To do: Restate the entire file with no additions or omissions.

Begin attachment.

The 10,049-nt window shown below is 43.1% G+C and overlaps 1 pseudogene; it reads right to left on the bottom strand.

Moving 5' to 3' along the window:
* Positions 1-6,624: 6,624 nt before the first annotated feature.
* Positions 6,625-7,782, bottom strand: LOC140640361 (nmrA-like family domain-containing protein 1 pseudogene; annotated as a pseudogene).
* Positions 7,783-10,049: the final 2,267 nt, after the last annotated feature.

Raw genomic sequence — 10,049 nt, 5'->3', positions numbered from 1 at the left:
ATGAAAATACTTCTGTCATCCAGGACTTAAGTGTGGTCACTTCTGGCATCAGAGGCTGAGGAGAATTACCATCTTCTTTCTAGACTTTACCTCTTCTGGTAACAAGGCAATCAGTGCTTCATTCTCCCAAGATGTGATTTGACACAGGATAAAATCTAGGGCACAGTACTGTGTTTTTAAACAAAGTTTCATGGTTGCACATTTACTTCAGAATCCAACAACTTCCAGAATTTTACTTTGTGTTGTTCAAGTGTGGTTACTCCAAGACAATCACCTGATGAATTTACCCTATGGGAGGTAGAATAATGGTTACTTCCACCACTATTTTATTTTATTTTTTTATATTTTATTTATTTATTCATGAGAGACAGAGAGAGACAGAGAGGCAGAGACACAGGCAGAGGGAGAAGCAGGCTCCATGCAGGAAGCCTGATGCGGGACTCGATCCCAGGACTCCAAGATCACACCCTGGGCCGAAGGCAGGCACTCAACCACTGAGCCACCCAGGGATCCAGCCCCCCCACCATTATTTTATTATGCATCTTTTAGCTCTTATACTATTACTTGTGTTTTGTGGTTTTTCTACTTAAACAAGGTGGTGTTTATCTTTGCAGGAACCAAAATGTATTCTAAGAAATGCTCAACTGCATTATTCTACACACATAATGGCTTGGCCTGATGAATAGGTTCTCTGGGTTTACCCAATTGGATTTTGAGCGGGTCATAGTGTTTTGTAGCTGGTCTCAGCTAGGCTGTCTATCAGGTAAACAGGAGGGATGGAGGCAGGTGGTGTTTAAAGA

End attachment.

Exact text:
The 10,049-nt window shown below is 43.1% G+C and overlaps 1 pseudogene; it reads right to left on the bottom strand.

Moving 5' to 3' along the window:
* Positions 1-6,624: 6,624 nt before the first annotated feature.
* Positions 6,625-7,782, bottom strand: LOC140640361 (nmrA-like family domain-containing protein 1 pseudogene; annotated as a pseudogene).
* Positions 7,783-10,049: the final 2,267 nt, after the last annotated feature.

Raw genomic sequence — 10,049 nt, 5'->3', positions numbered from 1 at the left:
ATGAAAATACTTCTGTCATCCAGGACTTAAGTGTGGTCACTTCTGGCATCAGAGGCTGAGGAGAATTACCATCTTCTTTCTAGACTTTACCTCTTCTGGTAACAAGGCAATCAGTGCTTCATTCTCCCAAGATGTGATTTGACACAGGATAAAATCTAGGGCACAGTACTGTGTTTTTAAACAAAGTTTCATGGTTGCACATTTACTTCAGAATCCAACAACTTCCAGAATTTTACTTTGTGTTGTTCAAGTGTGGTTACTCCAAGACAATCACCTGATGAATTTACCCTATGGGAGGTAGAATAATGGTTACTTCCACCACTATTTTATTTTATTTTTTTATATTTTATTTATTTATTCATGAGAGACAGAGAGAGACAGAGAGGCAGAGACACAGGCAGAGGGAGAAGCAGGCTCCATGCAGGAAGCCTGATGCGGGACTCGATCCCAGGACTCCAAGATCACACCCTGGGCCGAAGGCAGGCACTCAACCACTGAGCCACCCAGGGATCCAGCCCCCCCACCATTATTTTATTATGCATCTTTTAGCTCTTATACTATTACTTGTGTTTTGTGGTTTTTCTACTTAAACAAGGTGGTGTTTATCTTTGCAGGAACCAAAATGTATTCTAAGAAATGCTCAACTGCATTATTCTACACACATAATGGCTTGGCCTGATGAATAGGTTCTCTGGGTTTACCCAATTGGATTTTGAGCGGGTCATAGTGTTTTGTAGCTGGTCTCAGCTAGGCTGTCTATCAGGTAAACAGGAGGGATGGAGGCAGGTGGTGTTTAAAGA